Thereupon Ambika became terribly angry with those foes, and her anger her countenance then became dark as ink. Out from the surface of her forehead, fierce with frown, issued suddenly Kali of terrible countenance, armed with a sword and noose. Bearing the strange skull-topped staff, decorated with a garland of skulls, clad in a tiger’s skin, very appalling owing to her emaciated flesh, with gaping mouth, fearful with her tongue lolling out, having deep-sunk reddish eyes and filling the regions of the sky with her roars, and falling upon impetuously and slaughtering the great asuras in that army, she devoured those hosts of the foes of the devas.
Kali defeated Chanda and Munda and brought Ambika their heads, for which she is known as Chamunda or Chamundeshwari. And she was instrumental in helping Ambika defeat Shumbha and Nishumbha and restore rule of the three worlds to Indra and the gods.

Mother Kali is the consort of Lord Shiva. Lord Shiva is the silent aspect of the Transcendental Reality, and Mother Kali is the dynamic aspect of the Transcendental Reality. Truth is complete when it is both dynamic and silent. Truth is complete when the dynamic aspect and the silent aspect function together.

In the Upanishads it says: “That is far and at the same time, that is near. That moves and that moves not. That is within and that is without. It moves and it moves not.” When Kali is performing her role, reality is moving. When Shiva is performing, reality is silent. When they perform together, that moves and that moves not. With our human consciousness, when we try to see the Truth, it is far, very far. But with our divine consciousness, when we try to see the Truth, it is all near; it is right in front of our nose.

The current times we live in as per Sanatan dharma:-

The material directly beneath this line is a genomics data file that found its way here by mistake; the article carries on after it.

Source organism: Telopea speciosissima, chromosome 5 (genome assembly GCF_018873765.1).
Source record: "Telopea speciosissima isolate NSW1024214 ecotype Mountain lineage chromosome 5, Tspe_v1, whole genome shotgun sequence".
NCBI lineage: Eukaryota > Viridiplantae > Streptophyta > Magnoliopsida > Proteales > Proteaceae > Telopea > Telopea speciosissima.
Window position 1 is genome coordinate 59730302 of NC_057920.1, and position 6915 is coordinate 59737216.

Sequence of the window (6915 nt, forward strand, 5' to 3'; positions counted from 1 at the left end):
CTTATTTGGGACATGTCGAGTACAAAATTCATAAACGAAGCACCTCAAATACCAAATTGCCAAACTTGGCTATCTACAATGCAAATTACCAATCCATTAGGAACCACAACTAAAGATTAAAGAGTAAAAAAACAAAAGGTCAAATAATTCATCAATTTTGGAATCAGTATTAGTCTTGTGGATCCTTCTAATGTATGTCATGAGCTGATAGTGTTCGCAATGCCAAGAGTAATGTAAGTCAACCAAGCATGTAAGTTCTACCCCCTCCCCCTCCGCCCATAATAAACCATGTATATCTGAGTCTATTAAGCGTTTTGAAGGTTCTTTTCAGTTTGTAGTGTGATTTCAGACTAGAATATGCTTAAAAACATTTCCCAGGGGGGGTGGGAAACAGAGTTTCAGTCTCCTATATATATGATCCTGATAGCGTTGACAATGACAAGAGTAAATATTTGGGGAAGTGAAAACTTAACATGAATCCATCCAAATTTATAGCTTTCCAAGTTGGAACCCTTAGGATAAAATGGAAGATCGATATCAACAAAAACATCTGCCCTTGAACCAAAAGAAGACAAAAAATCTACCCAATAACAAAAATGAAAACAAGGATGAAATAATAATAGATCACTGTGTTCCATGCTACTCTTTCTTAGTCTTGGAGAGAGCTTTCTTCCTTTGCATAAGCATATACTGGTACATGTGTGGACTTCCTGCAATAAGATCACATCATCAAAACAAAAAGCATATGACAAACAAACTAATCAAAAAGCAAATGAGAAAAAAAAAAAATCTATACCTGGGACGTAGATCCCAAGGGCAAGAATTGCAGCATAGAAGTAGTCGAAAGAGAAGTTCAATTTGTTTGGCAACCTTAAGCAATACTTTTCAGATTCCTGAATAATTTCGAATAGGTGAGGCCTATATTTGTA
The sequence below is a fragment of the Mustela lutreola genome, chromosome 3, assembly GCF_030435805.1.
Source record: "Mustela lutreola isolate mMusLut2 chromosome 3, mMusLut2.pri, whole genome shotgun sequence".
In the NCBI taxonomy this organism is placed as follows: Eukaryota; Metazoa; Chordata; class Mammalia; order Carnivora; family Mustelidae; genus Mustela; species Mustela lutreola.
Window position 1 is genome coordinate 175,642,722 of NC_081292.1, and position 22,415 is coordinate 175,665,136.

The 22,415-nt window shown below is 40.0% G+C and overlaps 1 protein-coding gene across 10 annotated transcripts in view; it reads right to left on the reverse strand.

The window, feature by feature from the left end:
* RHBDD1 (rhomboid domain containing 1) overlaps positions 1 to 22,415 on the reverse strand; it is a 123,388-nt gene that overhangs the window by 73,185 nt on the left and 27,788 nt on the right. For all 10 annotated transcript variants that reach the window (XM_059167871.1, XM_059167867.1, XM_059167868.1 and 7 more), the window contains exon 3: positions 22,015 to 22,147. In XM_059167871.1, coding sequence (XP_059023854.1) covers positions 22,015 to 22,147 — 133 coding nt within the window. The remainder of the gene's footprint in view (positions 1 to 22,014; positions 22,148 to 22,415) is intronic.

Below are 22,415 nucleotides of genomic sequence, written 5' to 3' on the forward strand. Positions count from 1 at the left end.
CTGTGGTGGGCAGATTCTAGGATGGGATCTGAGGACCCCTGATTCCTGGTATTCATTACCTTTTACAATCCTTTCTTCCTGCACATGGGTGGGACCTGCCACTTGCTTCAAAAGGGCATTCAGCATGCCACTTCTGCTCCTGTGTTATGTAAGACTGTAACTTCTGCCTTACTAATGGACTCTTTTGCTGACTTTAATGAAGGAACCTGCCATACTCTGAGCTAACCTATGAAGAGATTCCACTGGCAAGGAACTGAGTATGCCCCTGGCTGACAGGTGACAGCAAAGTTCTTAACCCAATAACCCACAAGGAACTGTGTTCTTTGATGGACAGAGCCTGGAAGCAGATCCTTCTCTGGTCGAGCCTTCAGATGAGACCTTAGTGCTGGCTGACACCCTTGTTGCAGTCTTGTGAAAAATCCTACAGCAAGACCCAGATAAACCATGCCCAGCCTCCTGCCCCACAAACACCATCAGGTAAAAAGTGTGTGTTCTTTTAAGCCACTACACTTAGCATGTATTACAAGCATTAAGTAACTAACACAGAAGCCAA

The Brahma Vaivarta Purana (related to Rathantara kalpa) mentions a ten thousand-year period, starting from the traditional dating of the Kali Yuga epoch, during which bhakti yogis will be present. Lord Krishna foretold that Kali Yuga will be full of extreme hardships for people with ideals and values.

In the Brahma-vaivarta Purana has words spoken by Lord Krishna to Mother Ganga just before the beginning of Kali yuga (the age of quarrel and strife). Kali yuga began approximately five thousand years ago, and it has a duration of 432,000 years, leaving us with 427,000 years till the end of the present age. Within this 432,000 year period, there is a period of 10,000 years that will be a golden age. That golden age is being described below by Lord Sri Krishna. Predicted in Brahma-vaivarta Purana 4.129. The fourth part of the Brahma-vaivarta is called Kṛṣṇa-janma-khanda. Chapter 129 is called Golokarohanam, because it describes how Krishna returns to His abode. This specific dialogue is between Lord Krishna and Mother Ganga. Verse 49 is a question by Ganga, verses 50–60 are Lord Sri Krishna’s answer.[citation needed]

This text is taken from the Brahma-vaivarta Purana 

Text 59:

kaler daSa-sahasraaNi
madbhaktaaH saMti bhu-tale
ekavarNaa bhaviSyaMti
madbhakteSu gateSu ca
“For 10,000 years of Kali such devotees of Mine will be present on earth. After the departure of My devotees there will be only one varna, Outcaste.”